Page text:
This is an important part of working through pain. You may feel like this is a permanent part of who you are, but it’s important to remember that there is a difference between what you feel and what you are. I told my therapist, “I am damaged. I don’t know how to move forward.” She was quick to point out the language I used, and talked about how that negativity will become a self-fulfilling prophecy. If I tell myself I am damaged, I am setting myself up for failure.

“You feel hurt, you feel pain, but you are not hurt and pain. You are not damaged. How you feel is not who you are.” This taught me to be very aware of the language I use in describing how I feel and who I am.

 

4.  You’re actions don’t define you, unless you let them.

Just like your emotions do not define you, you’re actions do not define you either. That is, unless you allow them to. We all stumble and fall, make poor choices, and sometimes hurt the ones we love. When this happens, we must atone for the grievance and seek forgiveness. We must also remember that we may not be granted forgiveness, no matter how much we try to make things right. Therefore, and this is extremely important, we must learn to forgive ourselves.

Forgiving yourself doesn’t mean that what you did was okay, but rather it means that you have made peace with yourself. It means you won’t hold on to the pain and regret of your actions. It’s far too easy to get lost in the past. If you walk around thinking to yourself, “I really screwed up and acted pretty terribly. This means that I must be a terrible person, and will continue to screw up in the future. I will hurt every person who tries to love me. It’s just who I am.”

No no no. Do not let your past actions define you as a human being. Take the time to acknowledge what you did, take action to right the wrong, learn from the mistake, and then forgive yourself. It’s the only way to move forward in a positive and healthy manner.

 

5.  Your future is not governed by your past, so stop living in it.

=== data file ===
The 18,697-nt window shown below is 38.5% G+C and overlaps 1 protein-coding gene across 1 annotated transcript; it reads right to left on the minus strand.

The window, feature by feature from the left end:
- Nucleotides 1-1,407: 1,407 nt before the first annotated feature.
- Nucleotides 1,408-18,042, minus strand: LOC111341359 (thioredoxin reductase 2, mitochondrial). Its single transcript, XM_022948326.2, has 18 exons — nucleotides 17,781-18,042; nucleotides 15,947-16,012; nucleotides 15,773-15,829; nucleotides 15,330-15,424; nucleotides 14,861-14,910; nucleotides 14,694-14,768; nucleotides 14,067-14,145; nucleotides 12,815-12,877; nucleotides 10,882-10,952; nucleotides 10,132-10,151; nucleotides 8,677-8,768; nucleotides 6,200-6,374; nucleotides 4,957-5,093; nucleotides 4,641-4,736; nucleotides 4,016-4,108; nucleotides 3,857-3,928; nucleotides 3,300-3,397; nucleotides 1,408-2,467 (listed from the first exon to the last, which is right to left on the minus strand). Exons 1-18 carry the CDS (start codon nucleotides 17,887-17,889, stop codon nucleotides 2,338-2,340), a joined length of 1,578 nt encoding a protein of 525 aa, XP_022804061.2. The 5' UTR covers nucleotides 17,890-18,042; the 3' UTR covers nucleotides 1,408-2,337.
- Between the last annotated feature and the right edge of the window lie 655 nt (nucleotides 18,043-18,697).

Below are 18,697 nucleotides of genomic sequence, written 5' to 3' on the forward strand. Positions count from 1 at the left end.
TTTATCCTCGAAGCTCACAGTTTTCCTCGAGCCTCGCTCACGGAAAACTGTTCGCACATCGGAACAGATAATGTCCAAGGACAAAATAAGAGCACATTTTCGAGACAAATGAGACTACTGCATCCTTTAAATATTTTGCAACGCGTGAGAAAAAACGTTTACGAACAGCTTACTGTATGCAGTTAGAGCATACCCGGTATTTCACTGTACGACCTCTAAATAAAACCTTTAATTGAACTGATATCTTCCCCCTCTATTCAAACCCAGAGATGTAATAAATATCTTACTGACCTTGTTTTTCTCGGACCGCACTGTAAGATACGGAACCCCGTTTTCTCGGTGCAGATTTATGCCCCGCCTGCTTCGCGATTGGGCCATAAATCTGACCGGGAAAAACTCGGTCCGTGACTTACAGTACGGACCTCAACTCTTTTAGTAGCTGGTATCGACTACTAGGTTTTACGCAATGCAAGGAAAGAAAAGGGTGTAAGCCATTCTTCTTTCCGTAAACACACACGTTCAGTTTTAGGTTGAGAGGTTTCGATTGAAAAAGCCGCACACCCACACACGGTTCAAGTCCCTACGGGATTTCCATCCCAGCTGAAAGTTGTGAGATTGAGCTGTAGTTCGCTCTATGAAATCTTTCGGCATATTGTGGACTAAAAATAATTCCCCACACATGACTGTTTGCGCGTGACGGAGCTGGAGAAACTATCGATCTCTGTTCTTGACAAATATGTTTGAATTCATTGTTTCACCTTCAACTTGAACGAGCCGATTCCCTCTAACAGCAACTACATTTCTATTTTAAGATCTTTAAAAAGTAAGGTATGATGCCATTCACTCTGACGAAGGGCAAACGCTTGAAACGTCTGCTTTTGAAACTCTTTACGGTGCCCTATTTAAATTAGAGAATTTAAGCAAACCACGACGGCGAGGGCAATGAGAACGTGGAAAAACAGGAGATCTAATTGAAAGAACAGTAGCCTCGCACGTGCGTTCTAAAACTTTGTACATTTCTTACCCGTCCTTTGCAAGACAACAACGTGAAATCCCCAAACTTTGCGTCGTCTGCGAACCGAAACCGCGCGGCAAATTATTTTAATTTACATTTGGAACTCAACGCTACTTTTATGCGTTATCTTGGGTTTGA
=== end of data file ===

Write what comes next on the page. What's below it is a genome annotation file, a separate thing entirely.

One of my current biggest fears is that I will always be haunted by my dad’s abandonment, and will push away every man who tries to get close, as I have been doing for the last twelve years. This will only come to pass if I ignore everything on this list, as I have been doing up to now, and marinate in the negativity.

Nothing can change the past, and nothing can predict the future. All you have is the present. What can you do today that will change your future? What can you accomplish that will throw off the shackles of the past and allow you to be free and focus on what is happening now?

I have been stuck in the past before, and it’s not a fun place to be. I realized that I’m doing it again- living in the past, piling regret upon regret, thinking to myself, “If only I had said this, or if only I had not done that.” Does that make a Delorean appear in front of me to transport me back in time? No. All that does is further my frustration.

My future is what I make it to be, and so is yours. Will it be one that continually looks backward, allowing those shackles to hold you back? Or will it be one that steps forward into a new journey, a fresh start? Choose the latter.

 

6.  99% of the time, other people’s actions have nothing to do with you.

I realized in therapy that I have been hinging my self-worth on my dad’s actions, and the actions of every man I have encountered since. There has been a feeling of worthlessness, that I wasn’t enough for my dad to stick around, so I won’t be enough for any man to sick around.

Except, that’s not true at all. My dad’s actions were his and his alone, and do not reflect upon me at all. He is an emotionally unavailable man who wants things on his terms, and when he doesn’t get his way, he tries to bully you into doing what he wants. His issues are his and his alone. My mother raised me to be a different kind of person than that, and I can recognize that my dad’s career choice was perfect for him. It allowed him to be both physically and emotionally distant, and this has nothing to do with me. He disappeared because he was a coward, not because I wasn’t worth enough for him to stick around.

Do you have someone in your current life or your past life who has made you feel like you aren’t good enough? Let that go. Even if you haven’t always acted right, that doesn’t mean you deserve to be put through a proverbial wood chipper. It’s always good to self-reflect and learn what kind of role you have played in a relationship, but if someone makes you feel like you have no worth, that reflects upon him or her, not you.

 

7.  Learn to draw boundaries.